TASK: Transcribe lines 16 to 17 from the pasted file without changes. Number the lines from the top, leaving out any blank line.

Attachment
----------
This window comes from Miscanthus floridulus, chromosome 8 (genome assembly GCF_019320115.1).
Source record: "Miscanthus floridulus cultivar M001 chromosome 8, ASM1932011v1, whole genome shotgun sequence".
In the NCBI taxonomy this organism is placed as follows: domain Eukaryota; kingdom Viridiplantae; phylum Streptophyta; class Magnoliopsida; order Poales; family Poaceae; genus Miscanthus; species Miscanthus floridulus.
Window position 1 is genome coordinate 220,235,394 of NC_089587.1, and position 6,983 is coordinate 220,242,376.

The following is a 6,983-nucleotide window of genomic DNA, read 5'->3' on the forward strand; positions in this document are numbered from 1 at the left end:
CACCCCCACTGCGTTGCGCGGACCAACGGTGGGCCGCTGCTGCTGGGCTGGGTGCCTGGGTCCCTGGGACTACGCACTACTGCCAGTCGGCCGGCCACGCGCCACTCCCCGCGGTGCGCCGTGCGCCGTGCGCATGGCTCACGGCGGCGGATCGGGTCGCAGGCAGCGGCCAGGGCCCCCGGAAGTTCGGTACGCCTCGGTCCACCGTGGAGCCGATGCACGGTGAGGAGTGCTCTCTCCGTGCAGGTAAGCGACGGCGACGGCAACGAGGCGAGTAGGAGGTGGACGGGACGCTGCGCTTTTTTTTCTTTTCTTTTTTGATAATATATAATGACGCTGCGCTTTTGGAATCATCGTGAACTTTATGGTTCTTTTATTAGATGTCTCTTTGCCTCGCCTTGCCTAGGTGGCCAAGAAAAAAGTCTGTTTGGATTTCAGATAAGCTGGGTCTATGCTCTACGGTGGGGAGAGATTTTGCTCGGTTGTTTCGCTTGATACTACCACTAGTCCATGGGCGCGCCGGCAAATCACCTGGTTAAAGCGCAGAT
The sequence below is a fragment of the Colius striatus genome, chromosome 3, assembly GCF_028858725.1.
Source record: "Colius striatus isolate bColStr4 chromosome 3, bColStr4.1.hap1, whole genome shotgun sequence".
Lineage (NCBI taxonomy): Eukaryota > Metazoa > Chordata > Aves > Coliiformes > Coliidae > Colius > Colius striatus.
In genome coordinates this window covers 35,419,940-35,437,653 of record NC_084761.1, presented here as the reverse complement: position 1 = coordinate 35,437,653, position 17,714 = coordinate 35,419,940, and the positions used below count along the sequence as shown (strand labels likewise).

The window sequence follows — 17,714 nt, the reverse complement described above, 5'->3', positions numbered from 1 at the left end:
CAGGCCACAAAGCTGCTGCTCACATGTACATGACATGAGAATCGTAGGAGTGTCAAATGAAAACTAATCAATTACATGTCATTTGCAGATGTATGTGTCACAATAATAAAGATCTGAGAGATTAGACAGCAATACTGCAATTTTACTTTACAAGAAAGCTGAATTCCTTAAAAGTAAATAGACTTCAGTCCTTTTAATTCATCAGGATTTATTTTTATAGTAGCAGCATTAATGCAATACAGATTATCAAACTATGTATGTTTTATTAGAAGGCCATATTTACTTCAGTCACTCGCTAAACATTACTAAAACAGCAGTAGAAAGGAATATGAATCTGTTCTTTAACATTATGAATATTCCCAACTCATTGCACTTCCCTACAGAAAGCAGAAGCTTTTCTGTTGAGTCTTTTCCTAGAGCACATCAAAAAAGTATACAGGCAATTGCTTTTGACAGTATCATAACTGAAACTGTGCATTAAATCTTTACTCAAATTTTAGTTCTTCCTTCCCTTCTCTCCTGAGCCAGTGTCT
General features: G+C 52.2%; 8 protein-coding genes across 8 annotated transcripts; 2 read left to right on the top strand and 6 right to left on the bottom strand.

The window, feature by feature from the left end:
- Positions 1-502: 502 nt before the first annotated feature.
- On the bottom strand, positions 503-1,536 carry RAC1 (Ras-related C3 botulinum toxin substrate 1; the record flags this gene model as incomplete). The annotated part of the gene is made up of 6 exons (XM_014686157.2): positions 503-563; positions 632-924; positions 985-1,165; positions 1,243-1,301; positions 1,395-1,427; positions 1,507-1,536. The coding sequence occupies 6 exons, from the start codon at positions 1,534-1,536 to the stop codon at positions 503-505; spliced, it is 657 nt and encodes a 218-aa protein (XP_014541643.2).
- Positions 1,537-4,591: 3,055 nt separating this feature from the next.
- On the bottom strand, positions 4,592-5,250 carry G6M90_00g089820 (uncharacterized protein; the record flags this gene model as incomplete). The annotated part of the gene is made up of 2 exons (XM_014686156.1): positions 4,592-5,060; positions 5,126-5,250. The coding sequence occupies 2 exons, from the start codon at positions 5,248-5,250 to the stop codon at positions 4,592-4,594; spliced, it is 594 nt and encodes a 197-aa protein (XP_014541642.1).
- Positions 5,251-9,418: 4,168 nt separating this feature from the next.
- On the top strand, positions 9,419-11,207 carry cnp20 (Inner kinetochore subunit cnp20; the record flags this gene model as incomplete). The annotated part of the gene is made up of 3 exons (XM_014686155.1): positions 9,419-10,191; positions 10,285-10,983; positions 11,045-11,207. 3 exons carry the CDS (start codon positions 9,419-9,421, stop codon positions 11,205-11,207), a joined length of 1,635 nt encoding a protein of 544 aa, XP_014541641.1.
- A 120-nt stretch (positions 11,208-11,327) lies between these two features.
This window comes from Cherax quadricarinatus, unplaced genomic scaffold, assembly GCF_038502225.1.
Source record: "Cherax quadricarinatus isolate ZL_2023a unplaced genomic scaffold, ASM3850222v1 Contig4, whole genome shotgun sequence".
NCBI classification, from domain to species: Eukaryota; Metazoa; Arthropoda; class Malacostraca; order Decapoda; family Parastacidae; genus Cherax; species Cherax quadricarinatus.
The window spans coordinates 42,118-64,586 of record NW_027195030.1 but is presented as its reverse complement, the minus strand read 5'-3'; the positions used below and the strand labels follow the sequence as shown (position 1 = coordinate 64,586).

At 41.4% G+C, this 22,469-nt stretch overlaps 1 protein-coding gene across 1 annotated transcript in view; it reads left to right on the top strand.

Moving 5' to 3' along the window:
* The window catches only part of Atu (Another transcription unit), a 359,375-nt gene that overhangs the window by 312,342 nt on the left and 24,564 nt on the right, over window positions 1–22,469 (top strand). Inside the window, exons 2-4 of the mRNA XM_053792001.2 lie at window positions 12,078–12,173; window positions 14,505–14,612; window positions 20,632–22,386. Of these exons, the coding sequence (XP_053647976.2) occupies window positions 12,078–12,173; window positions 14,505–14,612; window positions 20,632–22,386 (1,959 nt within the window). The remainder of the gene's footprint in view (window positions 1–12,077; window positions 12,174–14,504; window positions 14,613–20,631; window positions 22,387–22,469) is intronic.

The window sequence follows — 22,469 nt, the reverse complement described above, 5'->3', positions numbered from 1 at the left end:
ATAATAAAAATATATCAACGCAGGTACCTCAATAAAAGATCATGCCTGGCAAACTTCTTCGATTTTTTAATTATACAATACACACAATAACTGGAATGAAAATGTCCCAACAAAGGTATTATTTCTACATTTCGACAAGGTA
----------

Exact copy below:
- On the bottom strand, positions 503-1,536 carry RAC1 (Ras-related C3 botulinum toxin substrate 1; the record flags this gene model as incomplete). The annotated part of the gene is made up of 6 exons (XM_014686157.2): positions 503-563; positions 632-924; positions 985-1,165; positions 1,243-1,301; positions 1,395-1,427; positions 1,507-1,536. The coding sequence occupies 6 exons, from the start codon at positions 1,534-1,536 to the stop codon at positions 503-505; spliced, it is 657 nt and encodes a 218-aa protein (XP_014541643.2).
- Positions 1,537-4,591: 3,055 nt separating this feature from the next.